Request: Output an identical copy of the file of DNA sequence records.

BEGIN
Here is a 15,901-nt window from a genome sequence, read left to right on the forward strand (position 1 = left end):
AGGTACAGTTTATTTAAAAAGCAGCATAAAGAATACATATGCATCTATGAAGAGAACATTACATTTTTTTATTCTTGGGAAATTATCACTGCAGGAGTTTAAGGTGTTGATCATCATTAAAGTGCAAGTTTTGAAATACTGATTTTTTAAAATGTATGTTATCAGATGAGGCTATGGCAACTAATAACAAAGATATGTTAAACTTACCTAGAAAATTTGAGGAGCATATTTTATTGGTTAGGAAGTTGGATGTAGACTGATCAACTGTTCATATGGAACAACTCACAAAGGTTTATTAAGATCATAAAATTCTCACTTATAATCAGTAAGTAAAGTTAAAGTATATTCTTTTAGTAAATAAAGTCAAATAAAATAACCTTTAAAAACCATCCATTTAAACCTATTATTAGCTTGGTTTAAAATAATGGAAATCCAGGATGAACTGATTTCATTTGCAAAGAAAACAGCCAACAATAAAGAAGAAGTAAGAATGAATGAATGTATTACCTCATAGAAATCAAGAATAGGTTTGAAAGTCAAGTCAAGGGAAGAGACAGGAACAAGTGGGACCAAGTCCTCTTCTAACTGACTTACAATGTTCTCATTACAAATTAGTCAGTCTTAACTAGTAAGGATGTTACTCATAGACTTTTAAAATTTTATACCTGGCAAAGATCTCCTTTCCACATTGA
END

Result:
Here is a 15,901-nt window from a genome sequence, read left to right on the forward strand (position 1 = left end):
AGGTACAGTTTATTTAAAAAGCAGCATAAAGAATACATATGCATCTATGAAGAGAACATTACATTTTTTTATTCTTGGGAAATTATCACTGCAGGAGTTTAAGGTGTTGATCATCATTAAAGTGCAAGTTTTGAAATACTGATTTTTTAAAATGTATGTTATCAGATGAGGCTATGGCAACTAATAACAAAGATATGTTAAACTTACCTAGAAAATTTGAGGAGCATATTTTATTGGTTAGGAAGTTGGATGTAGACTGATCAACTGTTCATATGGAACAACTCACAAAGGTTTATTAAGATCATAAAATTCTCACTTATAATCAGTAAGTAAAGTTAAAGTATATTCTTTTAGTAAATAAAGTCAAATAAAATAACCTTTAAAAACCATCCATTTAAACCTATTATTAGCTTGGTTTAAAATAATGGAAATCCAGGATGAACTGATTTCATTTGCAAAGAAAACAGCCAACAATAAAGAAGAAGTAAGAATGAATGAATGTATTACCTCATAGAAATCAAGAATAGGTTTGAAAGTCAAGTCAAGGGAAGAGACAGGAACAAGTGGGACCAAGTCCTCTTCTAACTGACTTACAATGTTCTCATTACAAATTAGTCAGTCTTAACTAGTAAGGATGTTACTCATAGACTTTTAAAATTTTATACCTGGCAAAGATCTCCTTTCCACATTGA